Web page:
In this visual essay, Greek filmmaker Yiannis Biliris documents the all-pervasive pall of glass that covers the modern city. The three-and-a-half-minute-long film, produced by Visual Suspect and shot entirely in Hong Kong, captures the vivid reflections seen in the facades of the city’s buildings, as Biliris selectively pans and zooms his camera to instill a strong sense of urgency in the viewer’s mind.
The essay, beautifully haunting in its imagery, might be seen as a reflective commentary on the state of our built environment today. Inspired by Albert Einstein’s general theory of relativity, which states that mass causes a distortion in space and time, it seems to subtly ask if our understanding of reality is warped itself. Describing the video as "a visual essay about perception and knowledge as [a] reflection of our reality," Biliris comments that "mass curves space and time, while the observer has his own perspective."
Architectural photographer Julien Lanoo is known for his storytelling. His documentary-style photographs of the built environment range from Adjaye Associates' Aishti Foundation, OMA’s CCTV and the Oslo Architecture Triennale to name a few. Now the photographer has released a short film: introducing Canadian-Ghanaian architect Akwasi McLaren as he tells the story behind building his eco-lodge in the Cape 3 Points region of Ghana. Broken down into 3 chapters, “Knowledge, Wisdom, and Understanding” follows McLaren’s journey from designing his parents’ hotel in Ghana as a student to building his beloved lodge on the beach, to his hopes of sharing the valuable skills of ecological building and craftsmanship to cities.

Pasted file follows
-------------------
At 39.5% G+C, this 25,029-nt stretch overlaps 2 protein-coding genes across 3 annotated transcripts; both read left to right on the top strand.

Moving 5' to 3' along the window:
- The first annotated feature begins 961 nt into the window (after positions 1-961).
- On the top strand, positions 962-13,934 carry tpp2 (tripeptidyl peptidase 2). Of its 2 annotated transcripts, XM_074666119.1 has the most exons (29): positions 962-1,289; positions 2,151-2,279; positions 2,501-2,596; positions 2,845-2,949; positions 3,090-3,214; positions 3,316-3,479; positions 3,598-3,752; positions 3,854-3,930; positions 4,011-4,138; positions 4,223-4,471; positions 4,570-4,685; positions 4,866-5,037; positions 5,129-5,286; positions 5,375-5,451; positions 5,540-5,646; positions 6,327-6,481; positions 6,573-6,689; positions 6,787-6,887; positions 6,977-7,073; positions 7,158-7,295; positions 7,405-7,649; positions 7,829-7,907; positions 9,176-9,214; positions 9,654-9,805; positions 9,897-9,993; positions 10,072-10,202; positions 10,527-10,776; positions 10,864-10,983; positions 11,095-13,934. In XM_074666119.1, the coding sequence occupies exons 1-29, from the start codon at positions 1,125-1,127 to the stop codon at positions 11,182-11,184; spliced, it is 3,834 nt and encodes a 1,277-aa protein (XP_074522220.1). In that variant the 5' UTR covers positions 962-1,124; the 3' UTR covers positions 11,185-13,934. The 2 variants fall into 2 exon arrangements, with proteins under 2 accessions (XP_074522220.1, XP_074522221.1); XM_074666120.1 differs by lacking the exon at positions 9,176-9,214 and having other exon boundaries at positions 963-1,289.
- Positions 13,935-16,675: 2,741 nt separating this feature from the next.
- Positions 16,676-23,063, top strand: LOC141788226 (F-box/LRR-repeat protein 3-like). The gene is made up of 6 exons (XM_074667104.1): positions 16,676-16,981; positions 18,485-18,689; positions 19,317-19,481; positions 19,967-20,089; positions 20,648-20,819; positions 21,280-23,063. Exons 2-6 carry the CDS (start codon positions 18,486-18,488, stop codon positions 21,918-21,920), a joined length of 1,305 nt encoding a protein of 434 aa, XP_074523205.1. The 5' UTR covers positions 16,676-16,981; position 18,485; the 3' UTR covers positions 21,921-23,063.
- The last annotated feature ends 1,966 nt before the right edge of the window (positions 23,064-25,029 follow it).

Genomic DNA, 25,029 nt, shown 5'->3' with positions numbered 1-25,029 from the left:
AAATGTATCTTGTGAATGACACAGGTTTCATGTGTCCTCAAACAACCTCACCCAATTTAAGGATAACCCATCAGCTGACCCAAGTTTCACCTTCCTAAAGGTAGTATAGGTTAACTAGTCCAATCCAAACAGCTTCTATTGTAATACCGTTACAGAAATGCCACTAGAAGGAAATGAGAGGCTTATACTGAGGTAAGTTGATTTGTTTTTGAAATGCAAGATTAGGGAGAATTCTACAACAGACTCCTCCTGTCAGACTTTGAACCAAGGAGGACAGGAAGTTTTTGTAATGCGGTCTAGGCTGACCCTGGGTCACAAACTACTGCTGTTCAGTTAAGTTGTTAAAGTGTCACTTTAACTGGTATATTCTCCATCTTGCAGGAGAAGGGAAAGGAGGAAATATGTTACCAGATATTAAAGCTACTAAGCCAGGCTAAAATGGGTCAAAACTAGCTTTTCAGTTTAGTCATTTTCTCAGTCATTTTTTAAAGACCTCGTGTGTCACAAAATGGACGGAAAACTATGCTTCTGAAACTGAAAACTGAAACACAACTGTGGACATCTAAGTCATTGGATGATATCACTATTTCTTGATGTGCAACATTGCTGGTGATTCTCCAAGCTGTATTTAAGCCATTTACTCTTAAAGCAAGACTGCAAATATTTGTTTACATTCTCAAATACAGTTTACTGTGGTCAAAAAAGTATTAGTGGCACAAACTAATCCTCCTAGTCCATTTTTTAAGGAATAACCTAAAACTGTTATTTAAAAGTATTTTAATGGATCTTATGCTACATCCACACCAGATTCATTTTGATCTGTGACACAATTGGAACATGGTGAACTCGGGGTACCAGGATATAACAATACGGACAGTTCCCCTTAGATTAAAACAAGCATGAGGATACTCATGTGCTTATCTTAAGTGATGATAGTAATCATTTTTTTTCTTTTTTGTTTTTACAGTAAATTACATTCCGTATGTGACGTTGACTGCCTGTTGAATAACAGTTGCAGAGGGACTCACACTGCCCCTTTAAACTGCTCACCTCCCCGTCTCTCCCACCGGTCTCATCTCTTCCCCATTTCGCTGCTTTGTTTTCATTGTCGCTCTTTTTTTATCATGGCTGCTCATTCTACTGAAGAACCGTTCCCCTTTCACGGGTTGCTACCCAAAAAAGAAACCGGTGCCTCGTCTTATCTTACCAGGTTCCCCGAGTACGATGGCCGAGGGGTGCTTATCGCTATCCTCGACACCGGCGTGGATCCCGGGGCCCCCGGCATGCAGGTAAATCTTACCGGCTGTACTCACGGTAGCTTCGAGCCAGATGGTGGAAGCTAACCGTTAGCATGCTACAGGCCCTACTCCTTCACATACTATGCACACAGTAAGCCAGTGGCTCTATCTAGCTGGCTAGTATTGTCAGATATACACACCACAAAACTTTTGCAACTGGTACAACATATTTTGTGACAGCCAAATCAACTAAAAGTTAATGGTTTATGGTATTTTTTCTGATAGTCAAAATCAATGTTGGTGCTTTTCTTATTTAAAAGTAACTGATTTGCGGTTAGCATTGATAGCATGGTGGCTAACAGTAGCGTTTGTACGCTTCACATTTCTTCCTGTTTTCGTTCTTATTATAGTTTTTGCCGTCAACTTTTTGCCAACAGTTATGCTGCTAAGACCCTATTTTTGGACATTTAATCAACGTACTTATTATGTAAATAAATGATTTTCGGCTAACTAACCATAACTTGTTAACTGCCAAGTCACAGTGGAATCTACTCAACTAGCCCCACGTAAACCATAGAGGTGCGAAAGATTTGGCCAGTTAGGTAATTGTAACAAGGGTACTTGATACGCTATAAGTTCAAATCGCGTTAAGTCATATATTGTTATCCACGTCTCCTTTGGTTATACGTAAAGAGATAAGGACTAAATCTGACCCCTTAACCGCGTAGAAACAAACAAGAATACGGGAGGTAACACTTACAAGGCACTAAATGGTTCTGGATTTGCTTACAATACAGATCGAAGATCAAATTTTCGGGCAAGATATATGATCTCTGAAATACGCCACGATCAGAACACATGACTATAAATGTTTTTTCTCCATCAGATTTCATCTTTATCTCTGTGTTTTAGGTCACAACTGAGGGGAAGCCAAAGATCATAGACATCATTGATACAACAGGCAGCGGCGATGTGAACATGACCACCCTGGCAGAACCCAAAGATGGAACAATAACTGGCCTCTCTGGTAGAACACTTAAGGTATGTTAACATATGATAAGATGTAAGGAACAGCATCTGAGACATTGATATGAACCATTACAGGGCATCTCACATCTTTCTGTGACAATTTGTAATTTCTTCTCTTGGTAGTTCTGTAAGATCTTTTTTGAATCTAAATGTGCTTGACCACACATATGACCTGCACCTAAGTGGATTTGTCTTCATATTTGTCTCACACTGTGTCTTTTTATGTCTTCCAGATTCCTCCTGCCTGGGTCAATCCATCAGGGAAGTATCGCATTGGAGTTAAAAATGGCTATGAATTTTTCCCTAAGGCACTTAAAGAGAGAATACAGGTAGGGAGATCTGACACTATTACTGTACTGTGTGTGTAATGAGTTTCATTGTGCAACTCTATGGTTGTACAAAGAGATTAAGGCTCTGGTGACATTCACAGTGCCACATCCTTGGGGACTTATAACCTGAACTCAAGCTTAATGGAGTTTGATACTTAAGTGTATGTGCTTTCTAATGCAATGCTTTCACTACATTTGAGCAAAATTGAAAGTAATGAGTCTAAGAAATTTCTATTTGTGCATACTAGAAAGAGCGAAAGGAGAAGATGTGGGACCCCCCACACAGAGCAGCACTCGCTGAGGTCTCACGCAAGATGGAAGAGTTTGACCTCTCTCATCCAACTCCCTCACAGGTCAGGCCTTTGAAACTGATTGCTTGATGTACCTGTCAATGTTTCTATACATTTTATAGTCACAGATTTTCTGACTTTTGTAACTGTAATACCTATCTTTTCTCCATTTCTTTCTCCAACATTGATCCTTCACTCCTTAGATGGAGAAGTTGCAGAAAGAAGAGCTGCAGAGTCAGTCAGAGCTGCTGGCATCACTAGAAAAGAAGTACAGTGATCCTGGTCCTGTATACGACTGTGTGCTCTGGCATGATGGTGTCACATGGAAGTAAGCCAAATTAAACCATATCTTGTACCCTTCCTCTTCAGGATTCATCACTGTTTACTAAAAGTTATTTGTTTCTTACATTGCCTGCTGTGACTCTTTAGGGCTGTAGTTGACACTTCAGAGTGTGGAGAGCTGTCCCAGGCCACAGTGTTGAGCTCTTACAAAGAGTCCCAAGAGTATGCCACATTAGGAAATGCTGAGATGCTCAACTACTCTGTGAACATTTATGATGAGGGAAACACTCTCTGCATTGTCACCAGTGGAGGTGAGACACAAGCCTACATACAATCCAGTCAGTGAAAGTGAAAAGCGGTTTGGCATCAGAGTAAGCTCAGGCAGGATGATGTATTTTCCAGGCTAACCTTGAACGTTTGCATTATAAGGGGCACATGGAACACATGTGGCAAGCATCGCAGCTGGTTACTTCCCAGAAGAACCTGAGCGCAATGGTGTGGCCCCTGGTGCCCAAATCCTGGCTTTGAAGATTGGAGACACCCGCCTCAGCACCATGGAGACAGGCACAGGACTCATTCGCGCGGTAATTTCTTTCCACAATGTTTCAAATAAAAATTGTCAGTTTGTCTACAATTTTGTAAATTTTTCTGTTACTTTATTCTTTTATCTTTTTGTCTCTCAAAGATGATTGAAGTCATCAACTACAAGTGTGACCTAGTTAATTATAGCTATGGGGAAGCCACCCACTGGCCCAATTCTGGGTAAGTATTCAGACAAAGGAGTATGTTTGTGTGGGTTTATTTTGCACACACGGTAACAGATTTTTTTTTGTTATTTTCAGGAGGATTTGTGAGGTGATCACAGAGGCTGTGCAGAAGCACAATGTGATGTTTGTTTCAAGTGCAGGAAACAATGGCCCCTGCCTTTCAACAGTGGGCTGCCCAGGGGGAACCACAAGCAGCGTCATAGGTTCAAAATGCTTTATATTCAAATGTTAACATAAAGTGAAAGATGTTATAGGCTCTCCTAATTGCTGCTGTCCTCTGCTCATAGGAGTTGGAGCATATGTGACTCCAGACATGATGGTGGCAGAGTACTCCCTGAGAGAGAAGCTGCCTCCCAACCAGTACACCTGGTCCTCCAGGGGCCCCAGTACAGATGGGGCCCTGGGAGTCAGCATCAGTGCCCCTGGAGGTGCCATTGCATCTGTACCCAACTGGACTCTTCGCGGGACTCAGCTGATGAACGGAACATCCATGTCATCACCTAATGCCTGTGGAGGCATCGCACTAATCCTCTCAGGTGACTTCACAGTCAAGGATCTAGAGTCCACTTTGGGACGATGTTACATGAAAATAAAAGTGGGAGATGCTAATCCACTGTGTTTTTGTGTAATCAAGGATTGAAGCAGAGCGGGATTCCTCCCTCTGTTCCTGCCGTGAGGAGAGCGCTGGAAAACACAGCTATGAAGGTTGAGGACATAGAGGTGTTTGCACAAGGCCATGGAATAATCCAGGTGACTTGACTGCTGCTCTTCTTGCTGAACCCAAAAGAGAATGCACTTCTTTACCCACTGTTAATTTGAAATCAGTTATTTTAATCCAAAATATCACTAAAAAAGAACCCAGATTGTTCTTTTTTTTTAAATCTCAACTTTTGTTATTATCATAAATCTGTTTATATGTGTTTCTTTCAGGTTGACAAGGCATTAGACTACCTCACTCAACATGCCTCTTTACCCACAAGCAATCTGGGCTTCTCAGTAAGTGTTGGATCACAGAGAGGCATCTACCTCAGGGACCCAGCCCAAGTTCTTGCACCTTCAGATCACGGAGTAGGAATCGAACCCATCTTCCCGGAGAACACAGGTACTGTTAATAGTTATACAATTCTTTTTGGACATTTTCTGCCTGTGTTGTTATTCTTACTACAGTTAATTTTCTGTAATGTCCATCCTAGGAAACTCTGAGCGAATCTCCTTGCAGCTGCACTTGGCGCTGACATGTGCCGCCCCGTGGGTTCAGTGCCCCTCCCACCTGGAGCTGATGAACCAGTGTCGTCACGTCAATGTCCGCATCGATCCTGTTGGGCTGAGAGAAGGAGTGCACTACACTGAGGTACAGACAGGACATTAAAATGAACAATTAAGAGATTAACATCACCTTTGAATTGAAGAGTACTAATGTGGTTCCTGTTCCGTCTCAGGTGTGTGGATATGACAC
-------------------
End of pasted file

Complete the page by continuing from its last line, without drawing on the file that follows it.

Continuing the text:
Jože Plečnik is often described as Slovenia's greatest architect despite his passing over seven decades ago. The trace of his hand, which was trained in Vienna under Otto Wagner, can be seen across the country – and especially so in Ljubljana. Although Plečnik is often most keenly remembered for his restorative work and renovation of Prague Castle in the 1920s, the impact he left on the Slovenian capital is unmistakable.
Today, the city is dominated by a medieval castle, sat definatly atop a hill. It was for here, on this particularly charged site, that Plečnik proposed a radical intervention in the mid-20th Century. He wanted to build a new Slovene Parliament – a structure of State to house the legislature of the People's Republic of Slovenia within the second Yugoslavia. With this plan rejected by the authorities, Plečnik proposed a second design—known colloquially as the "Cathedral of Freedom"—here rebuilt and animated for the first time by Kristijan Tavcar.